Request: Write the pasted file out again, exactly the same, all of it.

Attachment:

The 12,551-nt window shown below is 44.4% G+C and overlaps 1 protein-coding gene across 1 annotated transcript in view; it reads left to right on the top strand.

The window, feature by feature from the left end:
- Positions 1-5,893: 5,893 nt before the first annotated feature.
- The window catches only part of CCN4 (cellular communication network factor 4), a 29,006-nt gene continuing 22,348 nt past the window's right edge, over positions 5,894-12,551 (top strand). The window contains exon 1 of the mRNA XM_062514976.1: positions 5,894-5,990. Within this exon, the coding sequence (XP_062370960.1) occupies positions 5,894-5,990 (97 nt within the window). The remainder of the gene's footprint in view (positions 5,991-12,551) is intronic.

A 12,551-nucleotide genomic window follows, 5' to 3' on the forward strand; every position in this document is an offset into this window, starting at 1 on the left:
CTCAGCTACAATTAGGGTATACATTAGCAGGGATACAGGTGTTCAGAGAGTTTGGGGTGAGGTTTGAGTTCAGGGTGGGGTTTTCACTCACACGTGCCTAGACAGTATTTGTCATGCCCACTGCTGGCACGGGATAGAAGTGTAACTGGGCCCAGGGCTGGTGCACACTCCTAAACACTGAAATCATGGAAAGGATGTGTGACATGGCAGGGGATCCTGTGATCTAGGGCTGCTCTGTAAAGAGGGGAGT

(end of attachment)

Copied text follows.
The 12,551-nt window shown below is 44.4% G+C and overlaps 1 protein-coding gene across 1 annotated transcript in view; it reads left to right on the top strand.

The window, feature by feature from the left end:
- Positions 1-5,893: 5,893 nt before the first annotated feature.
- The window catches only part of CCN4 (cellular communication network factor 4), a 29,006-nt gene continuing 22,348 nt past the window's right edge, over positions 5,894-12,551 (top strand). The window contains exon 1 of the mRNA XM_062514976.1: positions 5,894-5,990. Within this exon, the coding sequence (XP_062370960.1) occupies positions 5,894-5,990 (97 nt within the window). The remainder of the gene's footprint in view (positions 5,991-12,551) is intronic.

A 12,551-nucleotide genomic window follows, 5' to 3' on the forward strand; every position in this document is an offset into this window, starting at 1 on the left:
CTCAGCTACAATTAGGGTATACATTAGCAGGGATACAGGTGTTCAGAGAGTTTGGGGTGAGGTTTGAGTTCAGGGTGGGGTTTTCACTCACACGTGCCTAGACAGTATTTGTCATGCCCACTGCTGGCACGGGATAGAAGTGTAACTGGGCCCAGGGCTGGTGCACACTCCTAAACACTGAAATCATGGAAAGGATGTGTGACATGGCAGGGGATCCTGTGATCTAGGGCTGCTCTGTAAAGAGGGGAGT